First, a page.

Your interpretation of the the 14th Amendment is wrong. The 14th Amendment defines who is an United States citizen. It has nothing to do with the status of an alien. In fact, courts have recognized that aliens are subject to the jurisdiction of the United States.<quoted text>Quite the contrary, the constitution only recognizes persons who are eligible to become "subject to the jurisdiction, thereof", remember the "and" part. Aliens born here are not, Obama was born a citizen of his father's country, which would make him an alien. Now remember the US Government can't strip a citizenship away, unless by the request of the individual, by naturalization.
Oh, Obama was a baby! That is right and under the jurisdiction of his father and the father's country of origin.
"The Amendment [14th], in clear words and in manifest intent, includes the children born, within the territory of the United States, of ALL OTHER PERSONS, of whatever race or color, domiciled within the United States. EVERY CITIZEN OR SUBJECT OF ANOTHER COUNTRY, while domiciled here, is within the allegiance and the protection, and consequently SUBJECT TO THE JURISDICTION, OF THE UNITED STATES. His allegiance to the United States is direct and immediate, and, although but local and temporary, continuing only so long as he remains within our territory, is yet, in the words of Lord Coke, in Calvin's Case, 7 Rep. 6a, "strong enough to make a natural subject, for if he hath issue here, that issue is a natural-born subject;" and his child, as said by Mr. Binney in his essay before quoted, "if born in the country, is as much a citizen as the natural-born child of a citizen, and by operation of the same principle." United States v. Wong Kim Ark, 169 U.S. 649, 693 (1898))(emphasis added)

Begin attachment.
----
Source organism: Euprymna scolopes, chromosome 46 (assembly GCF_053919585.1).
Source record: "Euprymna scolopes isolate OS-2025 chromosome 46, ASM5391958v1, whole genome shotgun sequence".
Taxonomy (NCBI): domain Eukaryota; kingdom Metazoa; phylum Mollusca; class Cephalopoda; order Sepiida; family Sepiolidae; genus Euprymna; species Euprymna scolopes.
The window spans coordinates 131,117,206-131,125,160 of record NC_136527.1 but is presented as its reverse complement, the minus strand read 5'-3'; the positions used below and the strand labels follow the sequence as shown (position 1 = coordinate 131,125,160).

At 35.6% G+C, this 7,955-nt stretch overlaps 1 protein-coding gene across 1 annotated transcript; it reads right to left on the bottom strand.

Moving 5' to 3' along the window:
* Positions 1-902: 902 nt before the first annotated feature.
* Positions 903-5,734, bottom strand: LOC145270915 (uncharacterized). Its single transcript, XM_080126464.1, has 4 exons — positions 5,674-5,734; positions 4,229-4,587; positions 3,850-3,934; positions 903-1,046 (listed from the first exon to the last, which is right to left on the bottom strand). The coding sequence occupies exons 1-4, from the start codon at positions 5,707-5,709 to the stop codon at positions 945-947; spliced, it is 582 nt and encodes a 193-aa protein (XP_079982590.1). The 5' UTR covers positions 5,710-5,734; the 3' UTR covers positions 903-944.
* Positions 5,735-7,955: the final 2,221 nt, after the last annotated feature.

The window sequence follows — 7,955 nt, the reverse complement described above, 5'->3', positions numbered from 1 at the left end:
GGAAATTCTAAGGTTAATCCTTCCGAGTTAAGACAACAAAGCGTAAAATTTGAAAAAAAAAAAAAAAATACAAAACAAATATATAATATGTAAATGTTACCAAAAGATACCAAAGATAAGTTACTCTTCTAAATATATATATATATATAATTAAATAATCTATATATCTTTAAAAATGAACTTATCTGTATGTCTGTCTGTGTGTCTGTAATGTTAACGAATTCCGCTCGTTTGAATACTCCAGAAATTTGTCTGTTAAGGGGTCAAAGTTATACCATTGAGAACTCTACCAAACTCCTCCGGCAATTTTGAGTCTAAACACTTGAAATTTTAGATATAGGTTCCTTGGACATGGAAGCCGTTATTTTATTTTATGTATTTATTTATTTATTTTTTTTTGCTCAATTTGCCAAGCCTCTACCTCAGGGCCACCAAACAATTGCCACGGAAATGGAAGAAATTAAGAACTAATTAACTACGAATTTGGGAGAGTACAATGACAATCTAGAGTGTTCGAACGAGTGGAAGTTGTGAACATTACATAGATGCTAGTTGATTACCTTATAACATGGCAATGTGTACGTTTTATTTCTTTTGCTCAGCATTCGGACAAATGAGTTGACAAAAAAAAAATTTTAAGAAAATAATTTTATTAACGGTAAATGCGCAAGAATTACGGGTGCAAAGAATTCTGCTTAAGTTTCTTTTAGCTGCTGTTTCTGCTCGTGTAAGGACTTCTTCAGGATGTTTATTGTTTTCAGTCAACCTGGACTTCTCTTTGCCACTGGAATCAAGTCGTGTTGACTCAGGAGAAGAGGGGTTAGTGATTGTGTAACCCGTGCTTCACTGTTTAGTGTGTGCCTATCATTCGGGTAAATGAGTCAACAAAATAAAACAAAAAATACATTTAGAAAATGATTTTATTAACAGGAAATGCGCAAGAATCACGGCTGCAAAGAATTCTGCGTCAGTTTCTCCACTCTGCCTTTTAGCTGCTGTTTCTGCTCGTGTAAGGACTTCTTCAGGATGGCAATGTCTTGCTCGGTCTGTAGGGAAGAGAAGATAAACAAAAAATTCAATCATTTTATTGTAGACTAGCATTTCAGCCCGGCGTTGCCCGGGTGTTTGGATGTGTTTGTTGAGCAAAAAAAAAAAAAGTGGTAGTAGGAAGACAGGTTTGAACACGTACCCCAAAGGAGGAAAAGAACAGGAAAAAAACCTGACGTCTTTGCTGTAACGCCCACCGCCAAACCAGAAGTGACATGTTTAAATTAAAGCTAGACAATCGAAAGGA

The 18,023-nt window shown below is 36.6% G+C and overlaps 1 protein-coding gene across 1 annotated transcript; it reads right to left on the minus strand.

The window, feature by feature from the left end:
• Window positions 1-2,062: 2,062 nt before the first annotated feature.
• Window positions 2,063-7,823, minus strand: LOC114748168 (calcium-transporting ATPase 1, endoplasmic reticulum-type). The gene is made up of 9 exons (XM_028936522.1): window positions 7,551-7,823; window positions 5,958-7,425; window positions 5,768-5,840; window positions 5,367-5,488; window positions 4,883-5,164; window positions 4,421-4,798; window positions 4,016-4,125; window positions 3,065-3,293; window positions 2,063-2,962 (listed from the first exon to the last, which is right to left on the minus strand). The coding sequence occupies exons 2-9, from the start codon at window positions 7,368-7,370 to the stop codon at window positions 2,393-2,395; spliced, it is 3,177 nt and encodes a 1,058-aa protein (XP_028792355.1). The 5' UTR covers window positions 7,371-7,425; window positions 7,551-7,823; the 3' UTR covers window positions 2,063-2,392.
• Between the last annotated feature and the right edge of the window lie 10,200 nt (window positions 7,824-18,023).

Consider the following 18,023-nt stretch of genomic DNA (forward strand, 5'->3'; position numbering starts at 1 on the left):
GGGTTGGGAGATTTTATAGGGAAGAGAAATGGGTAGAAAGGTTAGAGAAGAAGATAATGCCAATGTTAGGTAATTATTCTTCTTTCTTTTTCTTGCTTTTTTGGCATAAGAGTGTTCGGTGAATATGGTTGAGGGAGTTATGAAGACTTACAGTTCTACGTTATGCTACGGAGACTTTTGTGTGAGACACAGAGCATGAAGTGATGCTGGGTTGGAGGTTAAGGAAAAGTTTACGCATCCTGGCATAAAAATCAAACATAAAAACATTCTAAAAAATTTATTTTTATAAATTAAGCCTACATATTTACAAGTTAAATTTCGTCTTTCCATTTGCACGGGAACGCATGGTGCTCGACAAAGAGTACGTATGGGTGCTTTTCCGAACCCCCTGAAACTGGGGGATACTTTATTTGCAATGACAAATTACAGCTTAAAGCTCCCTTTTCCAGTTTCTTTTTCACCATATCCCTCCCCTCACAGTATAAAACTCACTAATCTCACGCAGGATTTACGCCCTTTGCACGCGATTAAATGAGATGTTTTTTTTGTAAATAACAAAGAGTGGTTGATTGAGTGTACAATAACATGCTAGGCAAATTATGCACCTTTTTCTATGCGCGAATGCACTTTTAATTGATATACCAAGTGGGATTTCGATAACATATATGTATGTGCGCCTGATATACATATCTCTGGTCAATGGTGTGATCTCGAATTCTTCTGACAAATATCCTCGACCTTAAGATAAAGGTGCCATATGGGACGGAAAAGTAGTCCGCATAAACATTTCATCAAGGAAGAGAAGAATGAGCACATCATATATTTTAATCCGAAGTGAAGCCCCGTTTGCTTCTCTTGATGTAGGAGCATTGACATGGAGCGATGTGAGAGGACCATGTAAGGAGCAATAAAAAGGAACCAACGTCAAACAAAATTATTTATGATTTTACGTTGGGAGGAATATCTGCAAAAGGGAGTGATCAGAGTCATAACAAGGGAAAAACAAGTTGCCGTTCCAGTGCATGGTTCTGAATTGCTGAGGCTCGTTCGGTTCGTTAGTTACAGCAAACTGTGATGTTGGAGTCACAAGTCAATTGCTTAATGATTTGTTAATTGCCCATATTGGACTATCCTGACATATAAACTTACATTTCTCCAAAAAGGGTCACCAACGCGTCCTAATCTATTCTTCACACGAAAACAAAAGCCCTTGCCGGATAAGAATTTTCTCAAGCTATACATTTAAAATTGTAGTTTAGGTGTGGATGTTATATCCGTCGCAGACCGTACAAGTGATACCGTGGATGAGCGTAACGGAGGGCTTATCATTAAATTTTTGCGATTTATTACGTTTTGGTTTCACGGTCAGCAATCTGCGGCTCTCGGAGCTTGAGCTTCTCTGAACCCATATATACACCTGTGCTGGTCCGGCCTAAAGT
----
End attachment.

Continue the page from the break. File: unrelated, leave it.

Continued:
"The Supreme Court has extended significant constitutional protections to aliens within the United States, without distinguishing between those who are here legally or illegally, or between residents and visitors. See, e.g., Yick Wo v. Hopkins, 118 U.S. 356, 369, 6 S.Ct. 1064, 1070, 30 L.Ed. 220 (1886)("The Fourteenth Amendment ... is not confined to the protection of citizens....[Its] provisions are universal in their application, to all persons within the territorial jurisdiction [of the United States]."); In re Ross, 140 U.S. 453, 464, 11 S.Ct. 897, 900, 35 L.Ed. 581 (1891)(holding that although fifth and sixth amendments do not apply to trials conducted in consular courts, their guarantees apply to "citizens and others within the United States, or who are brought there for trial"). US v. Verdugo-Urquidez, 856 F. 2d 1214, 1222 (9th Cir. 1988), reversed on other grounds, United States v. Verdugo-Urquidez, 494 US 259 (1990)